My head is swimming. Starting to emerge from the sxsw 2008 blur. It really is a blur. Or maybe it's more like a tide. All week I kept talking about getting grounded, just trying to get grounded. I don't even know where to start. It started first at True False the last weekend of February. I blogged about the Saturday, but not the Sunday when we fell deeply in love with Guy Maddin's, "My Winnipeg" and enjoyed Man on Wire. Just a wonderful experience overall. Top quality top to bottom.
Returned in time for the Texas primary where we lined up to vote at a local elementary school. Then I returned again a bit later to caucus. I stood in line for a couple of hours, passing the time chatting with Anita on the phone - bringing her up to date on the reality of Austin politics after her plaintive comments some days earlier. Roughly, "enough about your film festival, the rest of the world only cares about the election. What's it's actually like there? You're the only person I know in Texas." Which amused me no end. How very exotic Texas is to so many New Yorkers. We passed the time chatting on my new iphone, my ear growing warm in the process. I was standing outside on a mild March evening, loving Austin, listening to the others in line, "And why are you for Hilary? We're Obama all the way...," patiently waiting in line, patiently taking my place in this historical moment. Jarren texts, her caucus was done by 8pm. Eugene texts from NYC, "What's it like? CNN says there is a lot of tampering at the caucuses and not enough ballots, etc." I report back in real time, thinking about this historical precedent as well. Our lives in real time recorded on our phones. By 10:10 I'm starving and pack it in, clearly hours more to go, my curiosity partly satiated. How prepared my little caucus was. How interested and committed my neighbors.
Thursday is the Sponsor VIP pre-party for the Texas Film Hall of Fame. It's fun. A beautiful house. Many to talk to. A real delight meeting Debra Winger. We have some friends in common so it feels easy.
Friday shifts in sxsw mode with the Texas Film Hall of Fame kick-off. My intention is to hit the registration line early in the day but as always, it's 2:3o before I get to the convention center. The line is all the way around the corner. At home John was like, "Why do you need your badge now? We'll go in the morning when it'll take 5 minutes?" But no, that's not my preference. I want to be able to hit the opening night party later, and besides, I love soaking up the ambiance on the line. The interactive guy next to me starts chatting, which is perfectly pleasant. Then I run into Lizzie Donius and her adorable little baby, then Andrew Bujalski, then Joe Swanberg, and the incessant talking and hugging begins.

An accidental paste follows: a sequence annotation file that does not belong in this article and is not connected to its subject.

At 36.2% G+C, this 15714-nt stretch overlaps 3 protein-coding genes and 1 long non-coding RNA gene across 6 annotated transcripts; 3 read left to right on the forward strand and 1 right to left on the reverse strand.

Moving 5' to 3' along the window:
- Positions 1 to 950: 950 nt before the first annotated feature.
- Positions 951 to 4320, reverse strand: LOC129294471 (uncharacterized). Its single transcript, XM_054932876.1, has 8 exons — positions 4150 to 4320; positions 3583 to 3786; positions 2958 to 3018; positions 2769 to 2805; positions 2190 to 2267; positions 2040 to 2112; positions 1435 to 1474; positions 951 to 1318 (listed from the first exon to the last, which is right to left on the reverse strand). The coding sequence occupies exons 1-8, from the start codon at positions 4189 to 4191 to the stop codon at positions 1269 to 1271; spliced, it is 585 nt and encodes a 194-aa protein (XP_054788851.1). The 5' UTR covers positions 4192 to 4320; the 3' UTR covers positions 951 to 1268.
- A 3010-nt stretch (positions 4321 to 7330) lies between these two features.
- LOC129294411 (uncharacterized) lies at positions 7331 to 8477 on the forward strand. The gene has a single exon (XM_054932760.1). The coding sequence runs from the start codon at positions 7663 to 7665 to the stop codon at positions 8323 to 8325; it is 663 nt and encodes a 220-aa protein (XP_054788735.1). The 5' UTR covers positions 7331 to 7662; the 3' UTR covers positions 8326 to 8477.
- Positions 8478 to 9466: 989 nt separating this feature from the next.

The challenge now is to get through the next several days connecting with desired old and new friends. It really is a challenge fitting it all in. The Texas Film Hall of Fame, produced by the Austin Film Society, is fun, beautifully done, and excitingly lucrative. The money earned there covers so much of value to so many the whole year round. Then it's on to the sxsw opening party at Buffalo Billiards. I pick up Emily Hubley at her hotel and we get a few hurried private minutes together. It's a wonderful party - easy to connect with filmmakers and industry types I'm happy to see. I end up catching up with my dear friend PH O'Brien, finally in Austin again with Of All The Things, and How's Your News? We stand together in a parking garage, the hour late, the moment precious for its calm and connection.
And then? Who knows without consulting the calendar. Friends. Filmmakers. Films. A kind of frenzied square dance. Amused at the number of hugs on-the-run that stand in for quality time. Then there is the actual quality time. Real time and real meals with some. Each little decision causing its own repercussions. I can only participate in a fraction of the activities though I'm out wall to wall. I'm pleased to meet the filmmakers whose work I've pre-screened and even championed the littlest bit. I'm particularly delighted to hang with Dennis Lambert, and his son Jody Lambert, the subject and director respectively of the wonderful doc, Of All The Things. And I'm truly rocked by The Wrecking Crew, a highly enjoyable doc about key LA studio musicians in the 60s and 70s.
I'm almost late to Joe Swanberg and Greta Gerwig's, Nights and Weekends, calling him on the run to save me a seat. I just make it in, knowing it's a must see. Knowing too, I'm sick of the hype. I'm prepared to be disappointed and instead find myself awestruck. It's an interesting thing about Joe's work. If you like it, you really like it. But it's not for everyone. My companions are like, "uh, it's ok I guess but I wish I knew something more about the characters." But that's what's actually interesting about it. What's interesting is how he gets to the essence of relating. He's able to get to a very particular slice of of human interaction, stripped of everything extraneous.
Late nights, not enough sleep, and now the music fest while the movies continue. I really try hard not to name drop on this blog but it's unbelievably cool to hang with Steve Buscemi here for John's master class on Monday post-sxsw, in a few day's early with his son's band Fiasco. We have a great time. We all particularly dig Harmony Korine's Mister Lonely and Shelby Lynne. Then David Simon arrives with his son in tow a day or two early to enjoy Austin before his College of Communication’s 2008 William Randolph Hearst Fellow lecture and Q&A with John, again in the ACL Studio. The days have blurred into a kind of embarrassment of riches, of talent. It's been great. And I've barely even scratched the surface in the telling.